Coachella. Bonnaroo. Governors Ball. Lollapalooza. Osheaga. To some music fans, that lineup might symbolize the ultimate summer spent traveling to destination festivals. For Tash Sultana, it’s just another summer at the office.
It wasn’t so long ago that the Melbourne-based singer-songwriter and one-person band might’ve been just another face on the grounds. That all changed in 2016, when the then-21-year-old Sultana racked up more than a million video views in less than a week on the strength of a phone-shot clip of their breakout single, “Jungle”. That momentum hasn’t slowed: since that fateful upload, Sultana has notched an Australian Top 10 with the Notion EP, melted the stage at Late Night with Seth Meyers, and wowed crowds at venues and festivals throughout the United States and Europe before ever releasing a full album.
It also carried over to the American Eagle stage at Lollapalooza, where Sultana scored the plum Saturday-evening lead-in slot for nearby headliners Vampire Weekend. For the fans who’d braved the day’s punishing heat, the set came as both a culmination and a relief; alone onstage, Sultana built their set from the ground up, weaving a series of good-on-their-own loops into an overwhelming, evocative tempest whose psych-rock soundscapes swelled and disappeared and returned with thrilling surprise. By the middle of the second song or so, it was tempting to look for the ghosts of band members who weren’t there and weren’t really missed.
Standing there, coated in sweat and dust and just realizing that the sun was finally down, you got the sense that you might be witnessing the beginning of something huge, that maybe, maybe this would be one of those side-stage sets that people brag about catching 10 years down the line. Sultana, for their part, would probably agree with you. When we sat down to talk just 90 minutes before their set was scheduled to begin, Sultana exuded the easy, direct confidence of someone who knows exactly how good they are. By the time they left to take the long golf cart ride through Grant Park, I recognized another, even more thrilling aspect to that self-assurance: the sense that, with the release of their debut record, Flow State, imminent and another sold-out tour starting in the fall, Tash Sultana knows that their best is only getting better.
On Releasing Flow State
I’m looking forward to not being in a box anymore with an EP, because I’m so much more than that one little, tiny piece of material that I wrote a few years ago. I’m thankful for it. But that was just the key. That gave me the key and the power to unlock this world in front of me. And it’s taken me everywhere — festivals, sold-out shows. I’ve had some pretty cool experiences, and now I suppose that people are kind of listening. This is the perfect time to drop an album.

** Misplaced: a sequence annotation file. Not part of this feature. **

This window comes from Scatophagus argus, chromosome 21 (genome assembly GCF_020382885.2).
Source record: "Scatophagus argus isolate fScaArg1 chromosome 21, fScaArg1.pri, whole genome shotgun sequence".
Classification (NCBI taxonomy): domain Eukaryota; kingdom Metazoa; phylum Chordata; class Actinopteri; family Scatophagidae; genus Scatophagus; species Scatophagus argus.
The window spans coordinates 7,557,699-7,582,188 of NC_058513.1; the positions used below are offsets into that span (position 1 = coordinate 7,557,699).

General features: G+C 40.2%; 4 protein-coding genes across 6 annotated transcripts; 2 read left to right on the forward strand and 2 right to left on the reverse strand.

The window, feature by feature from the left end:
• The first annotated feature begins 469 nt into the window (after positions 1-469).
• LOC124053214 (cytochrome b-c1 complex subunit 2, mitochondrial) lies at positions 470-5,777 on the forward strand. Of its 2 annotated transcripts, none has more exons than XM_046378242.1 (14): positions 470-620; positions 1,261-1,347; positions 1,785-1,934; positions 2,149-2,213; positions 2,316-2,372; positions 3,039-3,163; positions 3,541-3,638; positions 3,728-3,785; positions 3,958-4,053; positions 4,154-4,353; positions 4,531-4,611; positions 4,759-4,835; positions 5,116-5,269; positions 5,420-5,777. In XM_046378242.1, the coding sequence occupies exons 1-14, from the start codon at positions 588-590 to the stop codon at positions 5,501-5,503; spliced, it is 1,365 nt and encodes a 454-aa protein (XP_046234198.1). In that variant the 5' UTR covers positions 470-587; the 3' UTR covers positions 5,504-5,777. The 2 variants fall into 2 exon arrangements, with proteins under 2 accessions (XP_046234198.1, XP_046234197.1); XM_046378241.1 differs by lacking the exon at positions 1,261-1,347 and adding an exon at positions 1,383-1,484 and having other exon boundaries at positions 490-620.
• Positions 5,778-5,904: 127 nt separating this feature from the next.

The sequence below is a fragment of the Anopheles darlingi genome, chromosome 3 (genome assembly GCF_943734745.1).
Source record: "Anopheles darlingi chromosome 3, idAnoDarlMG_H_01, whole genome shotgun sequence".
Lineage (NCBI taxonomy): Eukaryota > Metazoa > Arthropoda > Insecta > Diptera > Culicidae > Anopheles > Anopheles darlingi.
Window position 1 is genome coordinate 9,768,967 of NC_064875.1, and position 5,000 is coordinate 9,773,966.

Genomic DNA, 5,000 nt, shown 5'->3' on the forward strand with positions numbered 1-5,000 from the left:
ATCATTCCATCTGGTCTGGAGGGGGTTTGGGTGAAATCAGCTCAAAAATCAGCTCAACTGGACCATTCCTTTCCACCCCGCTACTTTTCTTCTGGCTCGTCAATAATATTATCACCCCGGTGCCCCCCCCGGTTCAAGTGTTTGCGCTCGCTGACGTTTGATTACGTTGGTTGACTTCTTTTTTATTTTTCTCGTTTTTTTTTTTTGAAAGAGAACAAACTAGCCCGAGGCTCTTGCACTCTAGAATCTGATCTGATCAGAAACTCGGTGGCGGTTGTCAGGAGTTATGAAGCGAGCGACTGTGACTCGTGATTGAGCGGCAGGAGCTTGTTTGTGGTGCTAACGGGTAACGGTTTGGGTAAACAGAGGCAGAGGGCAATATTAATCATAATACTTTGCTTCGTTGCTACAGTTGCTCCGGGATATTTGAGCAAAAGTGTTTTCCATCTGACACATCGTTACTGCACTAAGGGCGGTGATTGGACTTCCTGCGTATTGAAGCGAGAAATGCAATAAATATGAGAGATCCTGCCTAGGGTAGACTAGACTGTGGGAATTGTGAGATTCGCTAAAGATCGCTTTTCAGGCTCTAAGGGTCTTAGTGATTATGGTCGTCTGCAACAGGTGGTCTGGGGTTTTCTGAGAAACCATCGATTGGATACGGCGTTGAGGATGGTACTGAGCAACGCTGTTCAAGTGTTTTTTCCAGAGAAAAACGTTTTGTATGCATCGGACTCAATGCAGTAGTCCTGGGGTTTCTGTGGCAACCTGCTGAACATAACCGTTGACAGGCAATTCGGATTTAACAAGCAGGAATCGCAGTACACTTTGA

I kind of worked differently this time, because I understand how to work in that environment now. Before I wasn’t that knowledgeable in the studio world. And now I am, so the process was different. Pretty much everything that I recorded at the start I threw in the bin and started again at the end. So, I pretty much wrapped up the entire album in about a month from when I started to when I finished. I’m genuinely proud of of what I’ve written. I wrote it for me. I’m stoked with how it’s all happened. I didn’t write any songs for anybody else. You know what I mean? I produced them all. So, it’s all on me. I would change things if i could go back, but I think everyone says that, don’t they? That’s just the thing.
On Creative Control
When I’ve sent my stuff off to get mixed and mastered, it’s come back different sometimes. And I’m just like, “What the fuck are you doing? This is not your track. Put that 25-minute guitar solo back in where it was! Don’t cut it to three minutes and shit!” But I think they just have this idea, and to them that’s probably how the song should sound, but that’s not — I wrote the song. I wrote them all. It’s not for you. Leave it.
On Musical Beginnings
I would go play gigs anywhere that I could. My parents would take me for quite a bit of it. And then I got this fake ID. When I was like 15 or 16, it’s saying that I was 18 and that my name was Sam. But it obviously wasn’t. That’s how I got in places. That’s how I did gigs. And then when I finished school, I didn’t want to get a job. I thought, “I reckon I can make this work the way that it is.” I don’t think that I can do another job. I’m not built that way. My mind is not sculpted to take orders off somebody.
I never doubted it, but I also didn’t have a certain expectation in my mind. I was just doing it, letting it take me the way that it was taking me. I didn’t go, “In five years’ time, I want to sell out this show, I want to do that, I want to do this, I want to do that.” I didn’t have goals like that. I just went out and did it. I always knew that I was going to do this, whether it would be a big thing, a medium-sized thing, a temporary thing, a small thing, or whatever. That was just the way that it was going to go.